What’s Invisible is Most Enduring
My first start-up involved building and buying apartment complexes. It was during the 1980s, after a stint with McKinsey &Company. We reached nearly a quarter-billion dollars in assets before we sold it. What I didn’t realize in building brick and mortar communities, was that they were less durable than virtual communities. How can that be? Buildings have plumbing, electrical, roofs, windows, carpentry, wallboard and flooring. They are ‘rock solid’ — while virtual communities are just tied together by people and their common interests.
The answer didn’t become clear to me until a decade later when I was writing my first book on information and relationships for HarperCollins. One of the people with whom I was collaborating said, during a discussion on the value of intangible assets, “what is invisible is most enduring.” I asked her what she meant. She elaborated, explaining that culture and values are the most enduring characteristics of all human attributes because in the end, they define who we are and how we conduct our daily lives. As a result, she said, our values are the most important things about us, and therefore the most difficult to change.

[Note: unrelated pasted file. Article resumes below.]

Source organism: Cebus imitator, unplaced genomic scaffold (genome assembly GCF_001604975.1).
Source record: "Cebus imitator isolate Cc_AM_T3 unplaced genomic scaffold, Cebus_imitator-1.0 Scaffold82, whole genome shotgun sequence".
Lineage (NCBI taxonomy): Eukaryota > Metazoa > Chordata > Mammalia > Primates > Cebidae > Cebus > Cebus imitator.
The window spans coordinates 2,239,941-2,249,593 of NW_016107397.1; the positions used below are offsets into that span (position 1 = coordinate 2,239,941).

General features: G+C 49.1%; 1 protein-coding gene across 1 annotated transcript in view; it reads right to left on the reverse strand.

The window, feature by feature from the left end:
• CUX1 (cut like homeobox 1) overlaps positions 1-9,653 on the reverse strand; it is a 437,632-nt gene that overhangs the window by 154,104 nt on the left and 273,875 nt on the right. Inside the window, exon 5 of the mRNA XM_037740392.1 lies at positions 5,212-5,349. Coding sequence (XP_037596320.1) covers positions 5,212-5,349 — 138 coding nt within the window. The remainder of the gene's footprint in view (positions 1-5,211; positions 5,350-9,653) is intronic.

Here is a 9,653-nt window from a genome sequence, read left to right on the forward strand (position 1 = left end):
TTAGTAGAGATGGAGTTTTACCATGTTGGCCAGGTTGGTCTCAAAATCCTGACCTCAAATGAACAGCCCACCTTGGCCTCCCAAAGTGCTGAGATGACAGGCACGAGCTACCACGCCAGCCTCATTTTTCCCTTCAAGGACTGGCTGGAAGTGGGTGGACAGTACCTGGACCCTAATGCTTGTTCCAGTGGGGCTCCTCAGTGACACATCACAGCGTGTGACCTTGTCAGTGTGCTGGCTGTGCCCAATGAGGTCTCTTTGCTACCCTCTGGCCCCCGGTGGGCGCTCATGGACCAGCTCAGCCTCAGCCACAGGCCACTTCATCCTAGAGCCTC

The same is true for organizations — only in spades (e.g. in companies, change management is very difficult at best — as almost everyone knows) . I thought about her words for many years, but it was not until I started working with companies and boards of directors, helping them build social networks and communities, that I realized the power of her insights.
In short, virtual communities are living, thriving groups of people that are hard to build and even harder to break once built. Even more importantly, companies that have never built communities don’t understand the core ingredients of success. They are too insular and focused on the products and services THEY SELL and not the people they serve and their personal wants and needs. But times are changing, and the ability for all enterprises to look outward — thinking of themselves as simply organizers and facilitators of shared conversations and relationships — is the future. Given this, the current social networking and community movement is not about technology at all. It is about a revolution in culture and values — from competitive to collaborative, from hoarding to sharing, rom closed to open, and from leaders to facilitators. It is a movement that will test all that is invisible in companies and ultimately most enduring — their values, systems, cultures, policies and leaders.
But it is also a movement that, in the end, I hope you and others, like the Time Magazine editor, can ‘get behind’ — because the result will be the true creation of enduring value. – Barry 5/17/06